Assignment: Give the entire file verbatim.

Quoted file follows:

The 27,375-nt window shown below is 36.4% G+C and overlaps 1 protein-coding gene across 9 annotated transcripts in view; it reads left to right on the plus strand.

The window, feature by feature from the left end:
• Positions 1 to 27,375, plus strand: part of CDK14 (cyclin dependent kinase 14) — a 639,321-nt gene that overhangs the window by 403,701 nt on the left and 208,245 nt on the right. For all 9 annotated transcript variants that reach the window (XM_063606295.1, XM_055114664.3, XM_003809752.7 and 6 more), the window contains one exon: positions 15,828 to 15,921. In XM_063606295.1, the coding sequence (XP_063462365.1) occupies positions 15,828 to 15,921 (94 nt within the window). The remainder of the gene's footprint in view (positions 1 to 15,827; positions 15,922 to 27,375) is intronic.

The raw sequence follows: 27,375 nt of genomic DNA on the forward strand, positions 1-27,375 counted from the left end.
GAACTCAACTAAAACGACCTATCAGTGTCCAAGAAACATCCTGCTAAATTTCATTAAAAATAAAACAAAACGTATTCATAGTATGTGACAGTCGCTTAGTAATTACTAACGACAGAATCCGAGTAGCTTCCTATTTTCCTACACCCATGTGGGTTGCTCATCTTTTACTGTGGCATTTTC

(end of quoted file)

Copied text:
The 27,375-nt window shown below is 36.4% G+C and overlaps 1 protein-coding gene across 9 annotated transcripts in view; it reads left to right on the plus strand.

The window, feature by feature from the left end:
• Positions 1 to 27,375, plus strand: part of CDK14 (cyclin dependent kinase 14) — a 639,321-nt gene that overhangs the window by 403,701 nt on the left and 208,245 nt on the right. For all 9 annotated transcript variants that reach the window (XM_063606295.1, XM_055114664.3, XM_003809752.7 and 6 more), the window contains one exon: positions 15,828 to 15,921. In XM_063606295.1, the coding sequence (XP_063462365.1) occupies positions 15,828 to 15,921 (94 nt within the window). The remainder of the gene's footprint in view (positions 1 to 15,827; positions 15,922 to 27,375) is intronic.

The raw sequence follows: 27,375 nt of genomic DNA on the forward strand, positions 1-27,375 counted from the left end.
GAACTCAACTAAAACGACCTATCAGTGTCCAAGAAACATCCTGCTAAATTTCATTAAAAATAAAACAAAACGTATTCATAGTATGTGACAGTCGCTTAGTAATTACTAACGACAGAATCCGAGTAGCTTCCTATTTTCCTACACCCATGTGGGTTGCTCATCTTTTACTGTGGCATTTTC